Earlier this spring STEP hosted the Tax, Trusts & Estates Conference at a number of venues around the UK. Speakers included Stephen Lawson TEP, Chris Whitehouse TEP, Caroline Bielanska TEP, Steven Kempster TEP, Professor Lesley King TEP, and Lucy Obrey TEP.
Stephen Lawson provided a much needed update on the Inheritance (Provision for Family and Dependants) Act 1975, which has already been amended several times.
Under this Act, a will can be contested if the deceased failed to provide reasonable financial provision for someone who is eligible to bring a claim. If successful, the other beneficiaries will receive less than they were originally bequeathed.
Stephen drew our attention to that fact that these claims could sometimes be avoided with a well-written will and an ancillary ‘statement of reasons’ to support its content. This is particularly prudent where the testator is excluding estranged family members from the will. A statement of reasons that has been carefully drafted by the practitioner, and signed by the testator, will have gravitas and will be considered by a judge when deciding whether to award provision.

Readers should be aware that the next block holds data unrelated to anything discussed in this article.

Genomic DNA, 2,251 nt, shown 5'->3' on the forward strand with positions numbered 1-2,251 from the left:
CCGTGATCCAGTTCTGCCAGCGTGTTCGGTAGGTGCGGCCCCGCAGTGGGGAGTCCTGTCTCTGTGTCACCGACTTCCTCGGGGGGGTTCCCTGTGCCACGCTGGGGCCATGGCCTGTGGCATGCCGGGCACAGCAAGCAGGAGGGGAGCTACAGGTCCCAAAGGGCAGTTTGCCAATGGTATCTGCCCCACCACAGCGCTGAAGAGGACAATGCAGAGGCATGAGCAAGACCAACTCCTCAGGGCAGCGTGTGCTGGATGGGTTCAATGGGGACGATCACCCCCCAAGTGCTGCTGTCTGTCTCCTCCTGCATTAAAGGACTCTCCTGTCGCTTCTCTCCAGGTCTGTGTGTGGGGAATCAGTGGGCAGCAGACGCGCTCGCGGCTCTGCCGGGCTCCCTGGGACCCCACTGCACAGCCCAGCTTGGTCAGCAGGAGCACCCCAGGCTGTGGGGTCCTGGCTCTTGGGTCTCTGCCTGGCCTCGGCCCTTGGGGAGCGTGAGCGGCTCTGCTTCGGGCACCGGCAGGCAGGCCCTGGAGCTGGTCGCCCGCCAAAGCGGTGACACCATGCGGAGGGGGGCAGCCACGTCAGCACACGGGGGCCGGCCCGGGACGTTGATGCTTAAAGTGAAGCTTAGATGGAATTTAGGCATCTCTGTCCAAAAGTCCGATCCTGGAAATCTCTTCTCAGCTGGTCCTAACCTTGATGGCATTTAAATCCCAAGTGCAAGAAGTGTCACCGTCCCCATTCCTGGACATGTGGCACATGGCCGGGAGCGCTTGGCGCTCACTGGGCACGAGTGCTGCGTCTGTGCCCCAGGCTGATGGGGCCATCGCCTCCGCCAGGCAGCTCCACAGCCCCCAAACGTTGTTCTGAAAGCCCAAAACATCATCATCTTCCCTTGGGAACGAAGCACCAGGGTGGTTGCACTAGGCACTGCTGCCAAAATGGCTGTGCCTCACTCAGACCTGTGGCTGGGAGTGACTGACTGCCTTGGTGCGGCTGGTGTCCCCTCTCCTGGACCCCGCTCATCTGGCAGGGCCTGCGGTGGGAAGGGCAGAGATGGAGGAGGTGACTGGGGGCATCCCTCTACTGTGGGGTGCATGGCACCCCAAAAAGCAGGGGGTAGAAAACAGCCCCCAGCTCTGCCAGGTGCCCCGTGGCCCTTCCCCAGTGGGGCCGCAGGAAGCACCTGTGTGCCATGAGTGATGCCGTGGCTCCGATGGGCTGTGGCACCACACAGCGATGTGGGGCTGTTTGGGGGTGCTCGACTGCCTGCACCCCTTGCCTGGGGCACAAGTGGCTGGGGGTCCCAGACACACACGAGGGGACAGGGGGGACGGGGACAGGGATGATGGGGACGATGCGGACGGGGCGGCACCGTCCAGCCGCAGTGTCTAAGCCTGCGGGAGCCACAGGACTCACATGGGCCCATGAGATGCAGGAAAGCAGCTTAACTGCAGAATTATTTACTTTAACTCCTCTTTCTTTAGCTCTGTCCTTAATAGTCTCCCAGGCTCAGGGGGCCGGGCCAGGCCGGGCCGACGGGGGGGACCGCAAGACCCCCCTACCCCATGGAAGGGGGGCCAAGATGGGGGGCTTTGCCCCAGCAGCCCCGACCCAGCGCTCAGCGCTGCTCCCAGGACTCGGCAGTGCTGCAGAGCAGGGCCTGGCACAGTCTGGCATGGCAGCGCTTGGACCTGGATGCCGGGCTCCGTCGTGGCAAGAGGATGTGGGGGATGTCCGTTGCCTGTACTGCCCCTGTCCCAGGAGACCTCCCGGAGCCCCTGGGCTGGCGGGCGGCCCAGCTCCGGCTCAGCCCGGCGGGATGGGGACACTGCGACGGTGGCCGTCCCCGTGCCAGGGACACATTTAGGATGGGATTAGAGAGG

Inheritance Act litigation is becoming increasingly common due to people’s demanding financial needs, and claimants will often pursue their claim with a ‘no win no fee’ agreement, so they are not financially encumbered. Regrettably, this type of litigation can potentially delay the administration of an estate by up to three years, which seems unfair to the bone fide beneficiaries.
It is therefore essential that practitioners flag the importance of the Act’s ramifications to testators, and discuss who might be entitled to a claim, so that an informed discussion and statement can be prepared to prevent any unwanted litigation.
Stephen provided a summary of some pertinent cases, such as Ilott v Mitson (2015) EWCA Civ 797. In Ilott the statement of reasons was not determinative. With the benefit of hindsight it could be seen that the statement of reasons that had been prepared was based on negative reasons as to why the claimant should be excluded – it did not emphasise positive reasons as to why the other beneficiaries should have received her bounty – as an illustration, if the testatrix had been a lifelong supporter of animal charities this reason could have carried more weight.
In this case, the court could not establish who was at fault for the estrangement. Stephen stressed the importance of providing a concise and objective statement when a potential claimant is being excluded from the will, in case it is challenged later.
Although a well drafted statement cannot be determinative, a court will take it into account when deciding whether a potential claimant has a valid claim.